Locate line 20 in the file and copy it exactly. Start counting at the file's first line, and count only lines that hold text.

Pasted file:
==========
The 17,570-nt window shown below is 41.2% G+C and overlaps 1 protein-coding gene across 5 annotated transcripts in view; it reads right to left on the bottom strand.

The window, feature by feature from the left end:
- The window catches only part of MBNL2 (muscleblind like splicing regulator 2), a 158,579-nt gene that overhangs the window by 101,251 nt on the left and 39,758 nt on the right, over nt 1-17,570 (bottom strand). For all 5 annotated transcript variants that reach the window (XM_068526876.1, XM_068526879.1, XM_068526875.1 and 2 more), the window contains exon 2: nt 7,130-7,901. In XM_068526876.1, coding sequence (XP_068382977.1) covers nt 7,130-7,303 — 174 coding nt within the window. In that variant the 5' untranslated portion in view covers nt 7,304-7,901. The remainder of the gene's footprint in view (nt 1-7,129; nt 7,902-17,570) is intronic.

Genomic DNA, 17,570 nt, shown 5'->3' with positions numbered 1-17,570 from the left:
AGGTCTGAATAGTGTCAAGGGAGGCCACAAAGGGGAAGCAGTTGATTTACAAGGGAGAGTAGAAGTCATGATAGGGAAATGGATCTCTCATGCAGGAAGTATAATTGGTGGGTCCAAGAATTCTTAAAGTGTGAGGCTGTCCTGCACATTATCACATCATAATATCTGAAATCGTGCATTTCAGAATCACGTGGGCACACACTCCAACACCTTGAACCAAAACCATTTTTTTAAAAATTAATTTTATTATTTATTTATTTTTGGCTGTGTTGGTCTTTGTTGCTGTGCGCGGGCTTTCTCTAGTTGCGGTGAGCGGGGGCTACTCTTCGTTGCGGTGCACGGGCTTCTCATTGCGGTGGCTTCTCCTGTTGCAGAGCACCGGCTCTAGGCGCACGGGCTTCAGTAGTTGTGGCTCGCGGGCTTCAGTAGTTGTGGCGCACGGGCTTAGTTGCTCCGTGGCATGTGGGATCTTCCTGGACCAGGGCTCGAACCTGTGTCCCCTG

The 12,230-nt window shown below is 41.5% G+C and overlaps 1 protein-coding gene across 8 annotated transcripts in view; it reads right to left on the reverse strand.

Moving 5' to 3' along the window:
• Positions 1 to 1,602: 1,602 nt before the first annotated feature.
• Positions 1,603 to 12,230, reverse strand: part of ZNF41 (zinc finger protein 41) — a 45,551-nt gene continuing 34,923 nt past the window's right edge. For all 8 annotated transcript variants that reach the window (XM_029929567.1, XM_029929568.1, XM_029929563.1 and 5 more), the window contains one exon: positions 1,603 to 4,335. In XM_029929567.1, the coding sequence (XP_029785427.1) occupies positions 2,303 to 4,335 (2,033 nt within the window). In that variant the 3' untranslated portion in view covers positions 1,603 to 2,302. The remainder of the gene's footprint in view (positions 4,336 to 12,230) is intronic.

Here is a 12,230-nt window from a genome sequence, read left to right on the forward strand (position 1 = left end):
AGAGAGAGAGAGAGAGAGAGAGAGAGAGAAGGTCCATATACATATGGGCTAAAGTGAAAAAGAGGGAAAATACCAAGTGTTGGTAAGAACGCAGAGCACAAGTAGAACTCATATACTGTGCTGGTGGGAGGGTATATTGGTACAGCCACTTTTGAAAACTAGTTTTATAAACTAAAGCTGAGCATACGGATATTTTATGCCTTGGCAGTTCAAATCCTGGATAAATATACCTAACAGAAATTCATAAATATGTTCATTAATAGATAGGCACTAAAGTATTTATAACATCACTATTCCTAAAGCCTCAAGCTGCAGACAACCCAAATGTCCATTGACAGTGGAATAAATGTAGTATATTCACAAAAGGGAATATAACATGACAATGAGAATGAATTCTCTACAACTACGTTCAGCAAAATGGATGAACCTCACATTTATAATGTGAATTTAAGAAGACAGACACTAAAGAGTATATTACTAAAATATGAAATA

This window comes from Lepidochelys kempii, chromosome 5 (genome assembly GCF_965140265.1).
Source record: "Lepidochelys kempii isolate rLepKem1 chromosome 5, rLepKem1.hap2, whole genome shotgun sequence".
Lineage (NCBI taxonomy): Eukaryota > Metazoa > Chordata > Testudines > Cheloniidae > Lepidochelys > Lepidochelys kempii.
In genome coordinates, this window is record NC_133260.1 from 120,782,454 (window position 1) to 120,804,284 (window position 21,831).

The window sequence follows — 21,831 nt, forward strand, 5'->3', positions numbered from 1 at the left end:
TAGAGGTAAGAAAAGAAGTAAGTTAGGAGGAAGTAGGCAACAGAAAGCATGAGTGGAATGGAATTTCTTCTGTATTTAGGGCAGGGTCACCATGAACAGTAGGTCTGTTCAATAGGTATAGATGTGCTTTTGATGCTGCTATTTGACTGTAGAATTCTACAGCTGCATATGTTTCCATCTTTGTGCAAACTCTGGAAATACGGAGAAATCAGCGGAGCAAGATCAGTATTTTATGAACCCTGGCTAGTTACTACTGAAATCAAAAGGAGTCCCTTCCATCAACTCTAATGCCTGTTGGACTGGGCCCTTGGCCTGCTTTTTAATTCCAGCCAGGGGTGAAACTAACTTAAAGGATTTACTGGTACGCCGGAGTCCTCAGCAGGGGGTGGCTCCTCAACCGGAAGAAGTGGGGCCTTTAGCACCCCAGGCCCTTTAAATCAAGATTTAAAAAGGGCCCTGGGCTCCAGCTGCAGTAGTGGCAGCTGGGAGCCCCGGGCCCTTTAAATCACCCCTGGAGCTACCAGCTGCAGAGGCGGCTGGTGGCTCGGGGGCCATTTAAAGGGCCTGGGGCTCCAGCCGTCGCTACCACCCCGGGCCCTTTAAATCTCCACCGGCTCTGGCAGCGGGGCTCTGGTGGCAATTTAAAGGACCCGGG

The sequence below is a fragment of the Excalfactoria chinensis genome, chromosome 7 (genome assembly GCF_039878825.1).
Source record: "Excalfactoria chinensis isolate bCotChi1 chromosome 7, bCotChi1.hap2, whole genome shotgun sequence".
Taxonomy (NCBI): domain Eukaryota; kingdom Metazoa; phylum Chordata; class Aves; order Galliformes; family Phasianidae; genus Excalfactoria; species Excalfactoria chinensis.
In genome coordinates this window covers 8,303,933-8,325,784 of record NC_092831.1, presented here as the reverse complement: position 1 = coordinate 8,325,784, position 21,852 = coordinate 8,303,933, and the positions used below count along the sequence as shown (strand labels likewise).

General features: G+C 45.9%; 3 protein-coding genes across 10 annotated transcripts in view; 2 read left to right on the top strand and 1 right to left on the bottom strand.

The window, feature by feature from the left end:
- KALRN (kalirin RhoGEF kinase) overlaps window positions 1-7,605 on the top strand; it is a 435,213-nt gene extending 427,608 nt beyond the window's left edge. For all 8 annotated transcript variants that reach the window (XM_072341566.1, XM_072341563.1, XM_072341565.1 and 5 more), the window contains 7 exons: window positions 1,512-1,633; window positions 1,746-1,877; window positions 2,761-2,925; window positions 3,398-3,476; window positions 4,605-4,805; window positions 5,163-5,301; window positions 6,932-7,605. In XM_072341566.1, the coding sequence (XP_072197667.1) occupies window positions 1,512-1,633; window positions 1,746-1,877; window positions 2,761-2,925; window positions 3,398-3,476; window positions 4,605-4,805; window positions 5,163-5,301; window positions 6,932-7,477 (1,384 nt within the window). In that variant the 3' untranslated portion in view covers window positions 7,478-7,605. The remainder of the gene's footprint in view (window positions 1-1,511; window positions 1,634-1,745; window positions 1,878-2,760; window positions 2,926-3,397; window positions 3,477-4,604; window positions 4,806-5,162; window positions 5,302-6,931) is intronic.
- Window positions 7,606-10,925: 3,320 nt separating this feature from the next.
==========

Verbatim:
Taxonomy (NCBI): domain Eukaryota; kingdom Metazoa; phylum Chordata; class Aves; order Galliformes; family Phasianidae; genus Excalfactoria; species Excalfactoria chinensis.